If it is determined that none of the above-described conditions is met, then, at 218, it is determined that Halloween Protection is not required.

Optimized Prevention of Non-Deterministic MERGE Statements

FIG. 3 is a flowchart of a method 300 for prevention of non-deterministic MERGE statements. A MERGE statement containing either a WHEN MATCHED THEN UPDATE or a WHEN MATCHED THEN DELETE clause could attempt to update or delete the same row more than once if the source does not have a unique index on the join keys. Duplicate join keys from the source could lead to duplicate attempts to update or delete the same matching row in the target. If such a condition is detected during the compilation of the MERGE statement, the query plan will be augmented with appropriate operators that will raise errors preventing multiple attempts to update the same row, and discard duplicate attempts to delete the same row.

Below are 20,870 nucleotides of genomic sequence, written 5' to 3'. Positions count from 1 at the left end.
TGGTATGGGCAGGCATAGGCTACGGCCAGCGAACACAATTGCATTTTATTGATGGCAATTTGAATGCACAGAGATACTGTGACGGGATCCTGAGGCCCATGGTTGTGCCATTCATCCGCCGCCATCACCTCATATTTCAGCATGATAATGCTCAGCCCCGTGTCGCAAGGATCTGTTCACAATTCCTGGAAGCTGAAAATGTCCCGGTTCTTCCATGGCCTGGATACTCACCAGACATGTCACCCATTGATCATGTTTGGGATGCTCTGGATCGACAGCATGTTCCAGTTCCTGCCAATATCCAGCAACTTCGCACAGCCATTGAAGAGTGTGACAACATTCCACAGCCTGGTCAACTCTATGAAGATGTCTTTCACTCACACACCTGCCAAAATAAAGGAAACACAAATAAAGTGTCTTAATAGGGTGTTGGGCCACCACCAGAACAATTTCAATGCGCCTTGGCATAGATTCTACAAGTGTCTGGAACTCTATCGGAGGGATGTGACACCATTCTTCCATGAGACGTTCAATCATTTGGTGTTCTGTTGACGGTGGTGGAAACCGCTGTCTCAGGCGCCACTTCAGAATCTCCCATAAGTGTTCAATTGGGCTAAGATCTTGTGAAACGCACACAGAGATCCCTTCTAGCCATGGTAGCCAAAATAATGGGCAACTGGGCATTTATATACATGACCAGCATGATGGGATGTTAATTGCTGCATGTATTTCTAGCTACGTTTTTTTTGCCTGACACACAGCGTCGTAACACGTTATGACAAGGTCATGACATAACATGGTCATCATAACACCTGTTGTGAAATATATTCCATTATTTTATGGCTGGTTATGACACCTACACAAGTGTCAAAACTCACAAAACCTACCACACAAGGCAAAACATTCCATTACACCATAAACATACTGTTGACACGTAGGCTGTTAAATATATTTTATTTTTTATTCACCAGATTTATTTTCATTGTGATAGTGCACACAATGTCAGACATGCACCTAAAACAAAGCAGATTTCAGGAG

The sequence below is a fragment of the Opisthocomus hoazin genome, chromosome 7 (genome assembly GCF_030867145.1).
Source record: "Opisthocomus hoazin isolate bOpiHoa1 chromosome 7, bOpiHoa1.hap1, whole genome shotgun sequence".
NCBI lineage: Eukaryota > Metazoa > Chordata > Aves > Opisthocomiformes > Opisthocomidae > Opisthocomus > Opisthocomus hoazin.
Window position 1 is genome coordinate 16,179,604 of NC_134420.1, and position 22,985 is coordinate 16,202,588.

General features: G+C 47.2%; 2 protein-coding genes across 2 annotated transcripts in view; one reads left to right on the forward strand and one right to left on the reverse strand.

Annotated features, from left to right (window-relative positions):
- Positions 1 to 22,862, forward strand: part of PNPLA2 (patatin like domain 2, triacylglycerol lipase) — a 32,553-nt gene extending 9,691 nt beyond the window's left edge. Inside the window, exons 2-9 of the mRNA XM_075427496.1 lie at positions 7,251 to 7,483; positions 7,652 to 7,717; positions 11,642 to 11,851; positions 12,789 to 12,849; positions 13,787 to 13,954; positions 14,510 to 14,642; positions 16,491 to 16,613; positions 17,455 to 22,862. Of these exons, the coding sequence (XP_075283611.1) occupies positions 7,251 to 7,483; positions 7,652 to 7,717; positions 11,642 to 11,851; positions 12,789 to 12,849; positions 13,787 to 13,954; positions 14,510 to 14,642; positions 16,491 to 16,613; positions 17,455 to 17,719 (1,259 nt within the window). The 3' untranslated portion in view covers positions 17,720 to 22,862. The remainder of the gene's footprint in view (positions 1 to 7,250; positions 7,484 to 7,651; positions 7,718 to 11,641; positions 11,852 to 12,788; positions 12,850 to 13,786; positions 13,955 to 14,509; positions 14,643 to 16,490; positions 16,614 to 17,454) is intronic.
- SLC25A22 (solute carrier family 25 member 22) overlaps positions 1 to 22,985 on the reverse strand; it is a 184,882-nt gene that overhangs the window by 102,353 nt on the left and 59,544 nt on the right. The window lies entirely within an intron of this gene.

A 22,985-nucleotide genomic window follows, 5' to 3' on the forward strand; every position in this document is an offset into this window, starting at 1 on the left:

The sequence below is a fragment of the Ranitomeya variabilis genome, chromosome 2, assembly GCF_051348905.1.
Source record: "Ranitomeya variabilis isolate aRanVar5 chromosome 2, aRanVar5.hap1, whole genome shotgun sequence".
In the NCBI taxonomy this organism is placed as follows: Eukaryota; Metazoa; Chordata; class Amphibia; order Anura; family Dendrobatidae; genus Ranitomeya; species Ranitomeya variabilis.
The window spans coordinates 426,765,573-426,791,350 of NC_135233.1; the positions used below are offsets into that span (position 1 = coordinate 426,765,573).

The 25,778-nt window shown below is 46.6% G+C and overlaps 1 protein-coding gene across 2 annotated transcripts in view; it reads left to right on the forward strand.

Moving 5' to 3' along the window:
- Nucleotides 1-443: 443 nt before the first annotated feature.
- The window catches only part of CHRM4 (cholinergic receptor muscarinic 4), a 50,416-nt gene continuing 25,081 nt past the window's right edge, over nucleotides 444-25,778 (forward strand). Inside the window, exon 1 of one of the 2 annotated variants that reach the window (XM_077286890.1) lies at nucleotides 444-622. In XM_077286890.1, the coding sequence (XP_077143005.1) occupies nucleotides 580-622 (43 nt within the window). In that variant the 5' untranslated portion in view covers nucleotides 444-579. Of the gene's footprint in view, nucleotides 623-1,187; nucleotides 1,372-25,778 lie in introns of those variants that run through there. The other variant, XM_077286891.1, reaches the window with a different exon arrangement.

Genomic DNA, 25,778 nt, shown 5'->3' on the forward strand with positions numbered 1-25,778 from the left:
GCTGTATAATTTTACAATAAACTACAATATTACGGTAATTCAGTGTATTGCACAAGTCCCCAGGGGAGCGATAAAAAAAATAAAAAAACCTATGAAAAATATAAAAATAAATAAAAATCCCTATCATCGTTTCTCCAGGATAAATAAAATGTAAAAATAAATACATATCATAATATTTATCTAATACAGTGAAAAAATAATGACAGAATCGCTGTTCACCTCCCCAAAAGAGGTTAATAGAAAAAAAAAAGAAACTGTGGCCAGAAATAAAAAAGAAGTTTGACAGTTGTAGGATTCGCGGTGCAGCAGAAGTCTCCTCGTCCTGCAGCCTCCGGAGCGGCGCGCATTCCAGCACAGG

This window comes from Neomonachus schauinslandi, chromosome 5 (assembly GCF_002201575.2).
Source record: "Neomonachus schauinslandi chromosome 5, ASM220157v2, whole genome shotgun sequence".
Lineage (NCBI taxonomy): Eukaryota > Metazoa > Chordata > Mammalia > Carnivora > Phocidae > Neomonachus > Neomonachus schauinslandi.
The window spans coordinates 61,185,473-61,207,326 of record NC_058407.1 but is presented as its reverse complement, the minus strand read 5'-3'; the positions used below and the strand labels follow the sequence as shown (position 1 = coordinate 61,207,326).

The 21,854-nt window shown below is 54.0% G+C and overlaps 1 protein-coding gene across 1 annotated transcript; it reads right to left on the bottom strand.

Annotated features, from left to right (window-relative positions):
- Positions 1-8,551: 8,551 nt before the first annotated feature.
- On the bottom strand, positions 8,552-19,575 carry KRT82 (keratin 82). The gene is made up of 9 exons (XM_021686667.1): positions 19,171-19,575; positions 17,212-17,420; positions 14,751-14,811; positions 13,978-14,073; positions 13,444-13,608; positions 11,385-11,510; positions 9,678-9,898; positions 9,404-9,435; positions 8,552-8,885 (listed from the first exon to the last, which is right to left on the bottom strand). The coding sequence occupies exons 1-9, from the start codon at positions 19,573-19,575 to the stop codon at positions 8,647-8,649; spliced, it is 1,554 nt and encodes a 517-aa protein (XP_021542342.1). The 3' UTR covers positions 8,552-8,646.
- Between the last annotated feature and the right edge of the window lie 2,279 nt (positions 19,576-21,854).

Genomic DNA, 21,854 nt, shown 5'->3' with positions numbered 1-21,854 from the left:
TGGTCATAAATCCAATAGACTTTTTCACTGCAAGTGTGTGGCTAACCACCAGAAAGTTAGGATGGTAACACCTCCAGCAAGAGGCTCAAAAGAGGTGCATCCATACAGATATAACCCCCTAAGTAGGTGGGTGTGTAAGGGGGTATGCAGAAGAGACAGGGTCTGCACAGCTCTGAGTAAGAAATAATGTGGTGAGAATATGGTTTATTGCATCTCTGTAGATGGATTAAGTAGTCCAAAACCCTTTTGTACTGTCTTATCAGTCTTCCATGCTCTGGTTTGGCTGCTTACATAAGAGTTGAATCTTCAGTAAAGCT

According to the method 300, more than one of the same operation may not be allowed because it could be non-deterministic. At 302, a determination is made as to whether the MERGE statement contains a WHEN MATCHED THEN DELETE clause. If, at 302, it is determined that the MERGE statement contains a WHEN MATCHED THEN DELETE clause, then the query plan may be augmented by introducing an operator computing a “Ranking Window Function” before the changes are applied against the target. At 304, the Ranking Window Function may maintain a counter partitioned by the target keys. The counter may be incremented, at 306, whenever the action being attempted against the target is a DELETE. At 308, a filter operator may then be added to the plan, to consume the data stream delivered by the Ranking Window Function computation, and to remove rows with a counter greater than one, i.e., to discard duplicate attempts to delete the same row.